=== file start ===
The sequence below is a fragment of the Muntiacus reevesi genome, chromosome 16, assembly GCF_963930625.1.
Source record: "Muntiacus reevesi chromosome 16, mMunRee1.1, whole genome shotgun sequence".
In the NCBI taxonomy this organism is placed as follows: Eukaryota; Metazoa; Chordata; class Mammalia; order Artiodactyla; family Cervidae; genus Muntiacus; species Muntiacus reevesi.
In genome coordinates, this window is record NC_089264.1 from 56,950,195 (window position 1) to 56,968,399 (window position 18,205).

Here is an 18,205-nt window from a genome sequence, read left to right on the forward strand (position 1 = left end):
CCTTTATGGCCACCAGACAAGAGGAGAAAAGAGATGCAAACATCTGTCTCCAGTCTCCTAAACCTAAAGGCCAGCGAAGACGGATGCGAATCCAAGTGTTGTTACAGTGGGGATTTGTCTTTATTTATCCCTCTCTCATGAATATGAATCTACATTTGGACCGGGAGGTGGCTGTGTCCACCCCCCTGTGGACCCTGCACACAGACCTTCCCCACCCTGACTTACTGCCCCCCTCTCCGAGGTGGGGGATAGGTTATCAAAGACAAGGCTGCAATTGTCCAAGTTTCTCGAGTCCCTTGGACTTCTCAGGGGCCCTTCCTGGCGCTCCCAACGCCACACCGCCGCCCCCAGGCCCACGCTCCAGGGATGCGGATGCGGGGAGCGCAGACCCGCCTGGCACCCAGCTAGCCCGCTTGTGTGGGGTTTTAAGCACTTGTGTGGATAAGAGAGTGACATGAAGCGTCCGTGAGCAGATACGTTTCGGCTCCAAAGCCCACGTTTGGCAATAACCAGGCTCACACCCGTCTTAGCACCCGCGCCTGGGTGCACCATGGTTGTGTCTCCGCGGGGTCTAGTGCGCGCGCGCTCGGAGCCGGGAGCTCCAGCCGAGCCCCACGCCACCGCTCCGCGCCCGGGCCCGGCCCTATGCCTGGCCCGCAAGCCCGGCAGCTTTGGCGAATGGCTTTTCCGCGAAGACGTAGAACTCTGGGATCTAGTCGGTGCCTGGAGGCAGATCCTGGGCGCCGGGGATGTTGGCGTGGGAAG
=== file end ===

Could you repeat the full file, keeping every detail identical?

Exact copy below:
The sequence below is a fragment of the Muntiacus reevesi genome, chromosome 16, assembly GCF_963930625.1.
Source record: "Muntiacus reevesi chromosome 16, mMunRee1.1, whole genome shotgun sequence".
In the NCBI taxonomy this organism is placed as follows: Eukaryota; Metazoa; Chordata; class Mammalia; order Artiodactyla; family Cervidae; genus Muntiacus; species Muntiacus reevesi.
In genome coordinates, this window is record NC_089264.1 from 56,950,195 (window position 1) to 56,968,399 (window position 18,205).

Here is an 18,205-nt window from a genome sequence, read left to right on the forward strand (position 1 = left end):
CCTTTATGGCCACCAGACAAGAGGAGAAAAGAGATGCAAACATCTGTCTCCAGTCTCCTAAACCTAAAGGCCAGCGAAGACGGATGCGAATCCAAGTGTTGTTACAGTGGGGATTTGTCTTTATTTATCCCTCTCTCATGAATATGAATCTACATTTGGACCGGGAGGTGGCTGTGTCCACCCCCCTGTGGACCCTGCACACAGACCTTCCCCACCCTGACTTACTGCCCCCCTCTCCGAGGTGGGGGATAGGTTATCAAAGACAAGGCTGCAATTGTCCAAGTTTCTCGAGTCCCTTGGACTTCTCAGGGGCCCTTCCTGGCGCTCCCAACGCCACACCGCCGCCCCCAGGCCCACGCTCCAGGGATGCGGATGCGGGGAGCGCAGACCCGCCTGGCACCCAGCTAGCCCGCTTGTGTGGGGTTTTAAGCACTTGTGTGGATAAGAGAGTGACATGAAGCGTCCGTGAGCAGATACGTTTCGGCTCCAAAGCCCACGTTTGGCAATAACCAGGCTCACACCCGTCTTAGCACCCGCGCCTGGGTGCACCATGGTTGTGTCTCCGCGGGGTCTAGTGCGCGCGCGCTCGGAGCCGGGAGCTCCAGCCGAGCCCCACGCCACCGCTCCGCGCCCGGGCCCGGCCCTATGCCTGGCCCGCAAGCCCGGCAGCTTTGGCGAATGGCTTTTCCGCGAAGACGTAGAACTCTGGGATCTAGTCGGTGCCTGGAGGCAGATCCTGGGCGCCGGGGATGTTGGCGTGGGAAG